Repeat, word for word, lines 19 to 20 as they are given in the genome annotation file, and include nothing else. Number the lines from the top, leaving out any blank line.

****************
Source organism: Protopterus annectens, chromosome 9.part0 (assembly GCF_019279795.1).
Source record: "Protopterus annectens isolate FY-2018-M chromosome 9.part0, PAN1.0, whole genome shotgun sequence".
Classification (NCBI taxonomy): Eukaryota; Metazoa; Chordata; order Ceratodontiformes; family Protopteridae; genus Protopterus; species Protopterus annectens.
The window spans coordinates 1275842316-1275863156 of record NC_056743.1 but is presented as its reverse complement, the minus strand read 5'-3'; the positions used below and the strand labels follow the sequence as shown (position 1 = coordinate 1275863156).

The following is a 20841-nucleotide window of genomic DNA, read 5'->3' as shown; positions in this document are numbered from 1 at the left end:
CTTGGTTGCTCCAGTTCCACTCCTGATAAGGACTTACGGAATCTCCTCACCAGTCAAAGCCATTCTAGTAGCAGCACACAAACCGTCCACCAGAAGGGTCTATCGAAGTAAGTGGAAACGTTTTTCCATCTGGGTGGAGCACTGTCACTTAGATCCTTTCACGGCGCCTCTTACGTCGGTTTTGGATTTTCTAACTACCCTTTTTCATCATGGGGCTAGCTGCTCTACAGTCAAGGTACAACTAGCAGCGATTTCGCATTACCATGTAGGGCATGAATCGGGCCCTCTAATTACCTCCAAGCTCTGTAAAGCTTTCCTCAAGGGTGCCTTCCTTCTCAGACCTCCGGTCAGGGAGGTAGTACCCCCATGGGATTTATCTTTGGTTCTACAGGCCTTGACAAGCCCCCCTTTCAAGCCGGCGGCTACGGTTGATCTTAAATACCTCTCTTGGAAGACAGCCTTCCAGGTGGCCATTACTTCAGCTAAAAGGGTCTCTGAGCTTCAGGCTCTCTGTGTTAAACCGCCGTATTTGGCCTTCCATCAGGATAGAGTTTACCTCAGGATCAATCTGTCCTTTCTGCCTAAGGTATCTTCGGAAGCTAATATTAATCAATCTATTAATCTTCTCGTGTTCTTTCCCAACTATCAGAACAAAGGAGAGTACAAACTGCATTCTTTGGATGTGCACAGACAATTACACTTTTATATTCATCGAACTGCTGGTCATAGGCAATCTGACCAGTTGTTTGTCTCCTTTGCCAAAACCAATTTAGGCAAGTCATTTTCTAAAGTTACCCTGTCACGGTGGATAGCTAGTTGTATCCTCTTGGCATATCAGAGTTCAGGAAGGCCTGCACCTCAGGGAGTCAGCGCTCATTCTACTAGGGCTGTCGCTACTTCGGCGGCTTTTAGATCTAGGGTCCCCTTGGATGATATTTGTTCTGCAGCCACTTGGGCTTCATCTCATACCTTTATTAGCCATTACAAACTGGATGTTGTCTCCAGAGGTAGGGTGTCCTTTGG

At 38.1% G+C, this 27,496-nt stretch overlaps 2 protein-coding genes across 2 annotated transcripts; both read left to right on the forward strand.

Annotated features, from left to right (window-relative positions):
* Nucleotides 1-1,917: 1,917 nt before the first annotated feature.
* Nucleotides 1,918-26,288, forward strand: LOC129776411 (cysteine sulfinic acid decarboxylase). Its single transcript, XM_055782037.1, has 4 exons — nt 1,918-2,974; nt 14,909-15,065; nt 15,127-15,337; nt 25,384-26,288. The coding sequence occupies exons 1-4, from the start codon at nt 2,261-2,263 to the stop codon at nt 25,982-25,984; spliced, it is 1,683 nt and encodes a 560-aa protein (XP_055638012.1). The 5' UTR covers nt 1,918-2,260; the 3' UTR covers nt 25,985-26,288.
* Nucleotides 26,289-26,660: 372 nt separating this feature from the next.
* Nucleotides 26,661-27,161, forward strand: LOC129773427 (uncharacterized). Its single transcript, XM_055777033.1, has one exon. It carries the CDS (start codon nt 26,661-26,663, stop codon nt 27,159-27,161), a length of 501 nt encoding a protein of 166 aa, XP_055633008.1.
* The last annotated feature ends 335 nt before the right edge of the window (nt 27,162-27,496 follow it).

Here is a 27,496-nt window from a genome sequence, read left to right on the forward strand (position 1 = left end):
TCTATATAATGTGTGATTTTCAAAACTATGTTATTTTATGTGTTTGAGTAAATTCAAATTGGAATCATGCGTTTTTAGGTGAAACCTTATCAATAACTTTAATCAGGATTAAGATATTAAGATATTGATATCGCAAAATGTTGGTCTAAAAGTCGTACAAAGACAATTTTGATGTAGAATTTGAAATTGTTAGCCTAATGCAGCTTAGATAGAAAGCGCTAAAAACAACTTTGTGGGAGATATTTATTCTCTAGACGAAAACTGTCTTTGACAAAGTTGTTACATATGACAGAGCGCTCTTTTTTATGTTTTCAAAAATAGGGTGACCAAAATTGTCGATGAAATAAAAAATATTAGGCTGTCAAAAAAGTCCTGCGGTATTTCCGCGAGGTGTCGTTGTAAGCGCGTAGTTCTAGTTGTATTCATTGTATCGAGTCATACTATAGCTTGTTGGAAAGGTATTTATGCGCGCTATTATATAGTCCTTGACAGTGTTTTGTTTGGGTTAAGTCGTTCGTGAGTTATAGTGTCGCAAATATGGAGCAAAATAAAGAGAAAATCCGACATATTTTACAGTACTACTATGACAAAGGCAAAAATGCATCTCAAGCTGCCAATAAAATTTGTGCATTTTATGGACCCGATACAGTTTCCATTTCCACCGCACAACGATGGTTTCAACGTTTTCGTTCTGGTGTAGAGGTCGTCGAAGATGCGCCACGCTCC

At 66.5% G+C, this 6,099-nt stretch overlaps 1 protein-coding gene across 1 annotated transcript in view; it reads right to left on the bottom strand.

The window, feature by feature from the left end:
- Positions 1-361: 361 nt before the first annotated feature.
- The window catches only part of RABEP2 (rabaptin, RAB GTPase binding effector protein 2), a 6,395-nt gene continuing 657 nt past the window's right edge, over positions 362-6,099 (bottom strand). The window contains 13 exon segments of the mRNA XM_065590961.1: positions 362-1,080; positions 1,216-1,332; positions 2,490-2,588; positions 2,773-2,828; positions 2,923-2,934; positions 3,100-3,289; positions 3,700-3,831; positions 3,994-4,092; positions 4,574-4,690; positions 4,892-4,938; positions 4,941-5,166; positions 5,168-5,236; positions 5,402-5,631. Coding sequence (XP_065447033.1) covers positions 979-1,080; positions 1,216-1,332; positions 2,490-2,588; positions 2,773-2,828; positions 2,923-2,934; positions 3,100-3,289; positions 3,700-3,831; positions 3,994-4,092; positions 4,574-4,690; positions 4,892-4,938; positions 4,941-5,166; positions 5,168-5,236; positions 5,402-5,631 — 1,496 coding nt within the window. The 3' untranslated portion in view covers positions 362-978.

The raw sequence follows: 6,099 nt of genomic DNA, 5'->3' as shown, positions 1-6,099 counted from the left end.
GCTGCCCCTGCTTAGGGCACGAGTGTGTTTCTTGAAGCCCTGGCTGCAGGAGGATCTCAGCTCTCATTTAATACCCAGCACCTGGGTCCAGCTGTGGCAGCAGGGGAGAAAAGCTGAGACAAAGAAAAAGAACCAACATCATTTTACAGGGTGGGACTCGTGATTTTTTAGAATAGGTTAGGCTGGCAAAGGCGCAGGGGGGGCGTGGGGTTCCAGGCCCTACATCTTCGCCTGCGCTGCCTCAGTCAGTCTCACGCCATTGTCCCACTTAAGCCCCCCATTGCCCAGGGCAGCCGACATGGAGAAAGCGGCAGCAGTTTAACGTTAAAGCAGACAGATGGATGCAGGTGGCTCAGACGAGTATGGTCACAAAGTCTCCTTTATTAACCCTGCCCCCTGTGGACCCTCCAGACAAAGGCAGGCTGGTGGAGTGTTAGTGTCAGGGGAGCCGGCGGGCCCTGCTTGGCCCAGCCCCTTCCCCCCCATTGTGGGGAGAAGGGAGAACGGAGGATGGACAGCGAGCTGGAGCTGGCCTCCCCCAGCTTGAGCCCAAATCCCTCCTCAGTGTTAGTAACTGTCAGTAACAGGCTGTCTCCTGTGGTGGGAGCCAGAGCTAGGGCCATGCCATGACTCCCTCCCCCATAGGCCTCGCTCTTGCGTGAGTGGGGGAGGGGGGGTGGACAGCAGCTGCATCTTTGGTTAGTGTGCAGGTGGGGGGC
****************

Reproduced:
- The window catches only part of RABEP2 (rabaptin, RAB GTPase binding effector protein 2), a 6,395-nt gene continuing 657 nt past the window's right edge, over positions 362-6,099 (bottom strand). The window contains 13 exon segments of the mRNA XM_065590961.1: positions 362-1,080; positions 1,216-1,332; positions 2,490-2,588; positions 2,773-2,828; positions 2,923-2,934; positions 3,100-3,289; positions 3,700-3,831; positions 3,994-4,092; positions 4,574-4,690; positions 4,892-4,938; positions 4,941-5,166; positions 5,168-5,236; positions 5,402-5,631. Coding sequence (XP_065447033.1) covers positions 979-1,080; positions 1,216-1,332; positions 2,490-2,588; positions 2,773-2,828; positions 2,923-2,934; positions 3,100-3,289; positions 3,700-3,831; positions 3,994-4,092; positions 4,574-4,690; positions 4,892-4,938; positions 4,941-5,166; positions 5,168-5,236; positions 5,402-5,631 — 1,496 coding nt within the window. The 3' untranslated portion in view covers positions 362-978.

The raw sequence follows: 6,099 nt of genomic DNA, 5'->3' as shown, positions 1-6,099 counted from the left end.